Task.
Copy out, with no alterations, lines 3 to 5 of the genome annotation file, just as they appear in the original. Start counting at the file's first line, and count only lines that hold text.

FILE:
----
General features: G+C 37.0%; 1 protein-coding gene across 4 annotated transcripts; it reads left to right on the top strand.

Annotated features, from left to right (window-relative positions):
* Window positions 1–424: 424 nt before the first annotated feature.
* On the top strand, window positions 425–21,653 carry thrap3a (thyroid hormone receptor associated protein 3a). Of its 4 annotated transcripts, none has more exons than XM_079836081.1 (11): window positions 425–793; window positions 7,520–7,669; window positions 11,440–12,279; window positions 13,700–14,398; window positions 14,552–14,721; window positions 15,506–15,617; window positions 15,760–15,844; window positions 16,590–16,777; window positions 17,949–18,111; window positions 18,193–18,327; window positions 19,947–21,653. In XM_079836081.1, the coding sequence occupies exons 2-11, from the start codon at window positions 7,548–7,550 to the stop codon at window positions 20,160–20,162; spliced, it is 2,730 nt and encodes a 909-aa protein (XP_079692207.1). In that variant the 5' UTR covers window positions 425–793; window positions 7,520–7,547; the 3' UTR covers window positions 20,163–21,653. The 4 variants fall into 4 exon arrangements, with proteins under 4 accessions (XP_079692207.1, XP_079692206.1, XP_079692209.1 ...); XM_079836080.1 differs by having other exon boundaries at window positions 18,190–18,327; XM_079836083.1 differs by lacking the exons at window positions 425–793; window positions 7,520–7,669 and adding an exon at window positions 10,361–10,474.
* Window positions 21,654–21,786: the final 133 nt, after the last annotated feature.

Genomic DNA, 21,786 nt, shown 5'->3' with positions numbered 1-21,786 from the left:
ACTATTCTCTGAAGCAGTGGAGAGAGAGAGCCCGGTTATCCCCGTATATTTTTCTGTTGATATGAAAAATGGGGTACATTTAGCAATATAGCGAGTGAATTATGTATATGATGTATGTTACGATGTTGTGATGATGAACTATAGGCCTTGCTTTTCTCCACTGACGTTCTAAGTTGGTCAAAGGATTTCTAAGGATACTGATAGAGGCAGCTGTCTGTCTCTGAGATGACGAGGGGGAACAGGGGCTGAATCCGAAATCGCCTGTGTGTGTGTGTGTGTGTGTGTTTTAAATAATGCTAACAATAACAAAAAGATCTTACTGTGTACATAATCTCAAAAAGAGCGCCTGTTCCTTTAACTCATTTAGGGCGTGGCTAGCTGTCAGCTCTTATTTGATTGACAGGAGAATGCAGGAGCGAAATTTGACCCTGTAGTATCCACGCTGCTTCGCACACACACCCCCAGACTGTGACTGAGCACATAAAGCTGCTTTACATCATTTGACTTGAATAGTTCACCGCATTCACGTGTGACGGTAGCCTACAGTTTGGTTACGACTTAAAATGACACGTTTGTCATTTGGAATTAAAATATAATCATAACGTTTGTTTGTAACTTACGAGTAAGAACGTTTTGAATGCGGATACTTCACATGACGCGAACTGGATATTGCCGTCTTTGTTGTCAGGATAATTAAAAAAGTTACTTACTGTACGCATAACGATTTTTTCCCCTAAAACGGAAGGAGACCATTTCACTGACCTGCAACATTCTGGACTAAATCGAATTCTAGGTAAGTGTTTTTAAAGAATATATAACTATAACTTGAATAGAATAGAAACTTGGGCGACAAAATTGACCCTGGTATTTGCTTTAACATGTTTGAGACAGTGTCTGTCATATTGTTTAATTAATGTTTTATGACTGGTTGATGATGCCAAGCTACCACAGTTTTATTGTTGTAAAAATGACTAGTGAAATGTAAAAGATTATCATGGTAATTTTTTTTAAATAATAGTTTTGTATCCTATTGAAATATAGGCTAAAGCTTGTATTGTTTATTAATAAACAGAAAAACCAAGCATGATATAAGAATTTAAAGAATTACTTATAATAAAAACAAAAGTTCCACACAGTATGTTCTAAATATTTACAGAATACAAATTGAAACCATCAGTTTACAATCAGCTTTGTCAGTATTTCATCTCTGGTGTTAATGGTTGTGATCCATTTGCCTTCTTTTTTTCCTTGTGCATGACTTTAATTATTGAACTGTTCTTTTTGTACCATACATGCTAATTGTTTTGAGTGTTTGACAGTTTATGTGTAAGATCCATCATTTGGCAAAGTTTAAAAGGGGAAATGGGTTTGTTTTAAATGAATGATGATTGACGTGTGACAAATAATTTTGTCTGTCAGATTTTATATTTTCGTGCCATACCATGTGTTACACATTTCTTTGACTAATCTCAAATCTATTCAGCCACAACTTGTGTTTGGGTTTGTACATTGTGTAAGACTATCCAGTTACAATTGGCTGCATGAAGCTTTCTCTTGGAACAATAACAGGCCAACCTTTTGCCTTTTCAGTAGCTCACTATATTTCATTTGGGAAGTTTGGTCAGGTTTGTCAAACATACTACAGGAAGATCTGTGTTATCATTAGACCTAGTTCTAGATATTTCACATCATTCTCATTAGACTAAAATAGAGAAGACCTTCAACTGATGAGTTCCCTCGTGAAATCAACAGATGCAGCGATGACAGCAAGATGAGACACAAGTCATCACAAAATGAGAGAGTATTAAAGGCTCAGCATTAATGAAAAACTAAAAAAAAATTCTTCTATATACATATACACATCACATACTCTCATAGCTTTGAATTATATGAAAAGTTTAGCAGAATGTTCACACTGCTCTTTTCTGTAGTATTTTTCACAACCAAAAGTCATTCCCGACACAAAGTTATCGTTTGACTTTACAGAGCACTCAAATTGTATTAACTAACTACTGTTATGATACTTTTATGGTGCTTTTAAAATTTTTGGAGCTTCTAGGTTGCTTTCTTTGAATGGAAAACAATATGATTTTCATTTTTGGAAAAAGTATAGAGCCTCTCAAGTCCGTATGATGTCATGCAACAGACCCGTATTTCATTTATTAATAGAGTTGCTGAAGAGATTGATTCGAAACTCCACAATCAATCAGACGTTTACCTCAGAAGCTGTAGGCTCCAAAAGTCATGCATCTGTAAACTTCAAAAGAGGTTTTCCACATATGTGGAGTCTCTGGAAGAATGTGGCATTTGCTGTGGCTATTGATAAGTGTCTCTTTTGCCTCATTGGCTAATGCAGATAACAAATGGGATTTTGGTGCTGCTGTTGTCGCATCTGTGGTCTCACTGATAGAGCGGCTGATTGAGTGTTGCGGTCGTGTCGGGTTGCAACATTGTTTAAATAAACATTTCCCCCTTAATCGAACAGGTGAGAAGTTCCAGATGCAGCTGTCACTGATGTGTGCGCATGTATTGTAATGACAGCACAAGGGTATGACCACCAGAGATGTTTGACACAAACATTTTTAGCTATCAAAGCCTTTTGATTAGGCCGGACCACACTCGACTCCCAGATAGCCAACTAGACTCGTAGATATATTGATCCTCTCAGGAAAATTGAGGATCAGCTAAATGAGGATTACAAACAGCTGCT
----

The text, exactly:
* Window positions 1–424: 424 nt before the first annotated feature.
* On the top strand, window positions 425–21,653 carry thrap3a (thyroid hormone receptor associated protein 3a). Of its 4 annotated transcripts, none has more exons than XM_079836081.1 (11): window positions 425–793; window positions 7,520–7,669; window positions 11,440–12,279; window positions 13,700–14,398; window positions 14,552–14,721; window positions 15,506–15,617; window positions 15,760–15,844; window positions 16,590–16,777; window positions 17,949–18,111; window positions 18,193–18,327; window positions 19,947–21,653. In XM_079836081.1, the coding sequence occupies exons 2-11, from the start codon at window positions 7,548–7,550 to the stop codon at window positions 20,160–20,162; spliced, it is 2,730 nt and encodes a 909-aa protein (XP_079692207.1). In that variant the 5' UTR covers window positions 425–793; window positions 7,520–7,547; the 3' UTR covers window positions 20,163–21,653. The 4 variants fall into 4 exon arrangements, with proteins under 4 accessions (XP_079692207.1, XP_079692206.1, XP_079692209.1 ...); XM_079836080.1 differs by having other exon boundaries at window positions 18,190–18,327; XM_079836083.1 differs by lacking the exons at window positions 425–793; window positions 7,520–7,669 and adding an exon at window positions 10,361–10,474.
* Window positions 21,654–21,786: the final 133 nt, after the last annotated feature.